Inefficient contract management is expensive. KPMG estimates that up to 40% of a contract’s value is lost during its lifecycle. The International Association for Contract & Commercial Management (IACCM) found that a company puts up to 9% of its bottom line at risk with poorly managed contracts.
The challenge many face when it comes to managing their contracts arises from the large volume that exists in multiple places throughout the organization. Most large companies regularly manage between 20,000 and 40,000 contracts, according to a study by PricewaterhouseCoopers. This has to be put in context with the cost of contract processing, which according to a recent study is in the range of $6,900 for each document. Technological advancements in contract lifecycle management and artificial intelligence (AI) offer effective platforms for organizations to build efficient business processes that can significantly reduce contract value leakage and the cost of contract management.
The earliest Contract Lifecycle Management (CLM) systems started out as a centralized contract repository. The value gains from simply gathering an organization’s contracts from filing cabinets and desk drawers and uploading them into one database are significant. Once digitized they can easily be analyzed, compared, monitored, and business decisions can be automated. Moreover, contract management systems are pivotal to the standardization of the contracting process across the organization, which is a major driver of quality, efficiency, and risk mitigation for legal departments.
The major share of the cost to negotiate and maintain a contract is attributed to poor coordination between departments inside the organization. Modern CLM systems have added comprehensive workflow automation facilities and sophisticated features to streamline contract negotiation. Standardization and compliance can now be enforced with highly customized automated workflows. These use intelligence from the contract repository as input for decision making and the management of review, approval, and escalation procedures. This can significantly speed up contract processing, reduce friction in the organization, and increase contract quality and standardization.
Even with a contract repository and workflow automation, companies are still faced with challenges. While templates and standard language are preferred to create easy-to-maintain contracts, many contracts are actually based on the other party’s template, which can make them difficult to negotiate and maintain.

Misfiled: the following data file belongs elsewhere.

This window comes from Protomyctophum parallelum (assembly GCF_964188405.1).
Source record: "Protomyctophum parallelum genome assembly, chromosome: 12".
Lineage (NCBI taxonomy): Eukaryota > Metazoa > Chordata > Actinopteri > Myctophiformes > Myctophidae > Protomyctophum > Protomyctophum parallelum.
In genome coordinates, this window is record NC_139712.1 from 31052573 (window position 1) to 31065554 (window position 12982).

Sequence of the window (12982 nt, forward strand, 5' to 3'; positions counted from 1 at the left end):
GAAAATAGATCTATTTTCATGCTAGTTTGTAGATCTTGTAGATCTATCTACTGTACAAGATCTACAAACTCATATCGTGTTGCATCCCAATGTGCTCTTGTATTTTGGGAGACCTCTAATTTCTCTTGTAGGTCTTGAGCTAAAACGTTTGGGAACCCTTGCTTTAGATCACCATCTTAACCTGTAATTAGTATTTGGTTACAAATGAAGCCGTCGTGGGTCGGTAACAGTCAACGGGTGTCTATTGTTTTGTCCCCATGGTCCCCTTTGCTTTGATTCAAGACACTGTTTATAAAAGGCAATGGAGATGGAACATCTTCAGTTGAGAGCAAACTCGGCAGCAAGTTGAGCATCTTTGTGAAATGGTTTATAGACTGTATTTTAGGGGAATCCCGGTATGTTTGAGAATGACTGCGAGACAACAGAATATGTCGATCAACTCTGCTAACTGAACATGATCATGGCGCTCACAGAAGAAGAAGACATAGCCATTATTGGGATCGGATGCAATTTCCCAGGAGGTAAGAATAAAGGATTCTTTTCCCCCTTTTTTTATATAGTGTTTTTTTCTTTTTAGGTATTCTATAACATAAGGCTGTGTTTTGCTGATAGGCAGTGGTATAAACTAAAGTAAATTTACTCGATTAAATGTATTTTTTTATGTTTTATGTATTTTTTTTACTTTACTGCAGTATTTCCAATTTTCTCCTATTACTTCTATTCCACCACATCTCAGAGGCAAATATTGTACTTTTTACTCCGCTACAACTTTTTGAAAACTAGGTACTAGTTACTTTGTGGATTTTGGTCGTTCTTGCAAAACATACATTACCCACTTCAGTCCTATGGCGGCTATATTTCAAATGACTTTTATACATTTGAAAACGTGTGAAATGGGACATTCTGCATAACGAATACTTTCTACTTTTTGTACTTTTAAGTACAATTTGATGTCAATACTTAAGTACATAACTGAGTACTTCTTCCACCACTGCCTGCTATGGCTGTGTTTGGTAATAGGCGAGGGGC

In recent years AI-based Natural Language Processing (NLP) systems have seen significant investments and today AI capabilities are available that can extract attributes like effective dates and contracting parties from a wide range of contracts with confidence. State-of-the-art AI capabilities can also recognize legal language variations and make recommendations to support the company’s standard position. This technology is an integrative component of state-of-the-art CLM systems. It is used to automate the import of contract documents and to facilitate contract review, contract risk evaluation, and the maintenance of organizational compliance.
The efficiency gains from using AI in contract negotiations are significant. A study by LawGeex found that on average AI outperforms human contract review accuracy by more than 10%, while being about 100 times faster.
The fast-paced technological advancements in NLP have led to a certain level of euphoria. There are occasions when the promises of efficiency gains from using AI in contract management come close to magic. It is important to take such promises with a grain of salt and to evaluate the usefulness of an AI system in combination with improvements in the organization’s processes and the skills and interactions of the people who drive them.
AI has yet to pass the Turing test and therefore, for best results, it is important to evaluate AI as one more component in the CLM toolbox. When used correctly, a modern, AI-augmented CLM system contributes significantly to the company’s bottom line by reducing value leakage, making contract management more efficient, and mitigating contract risk.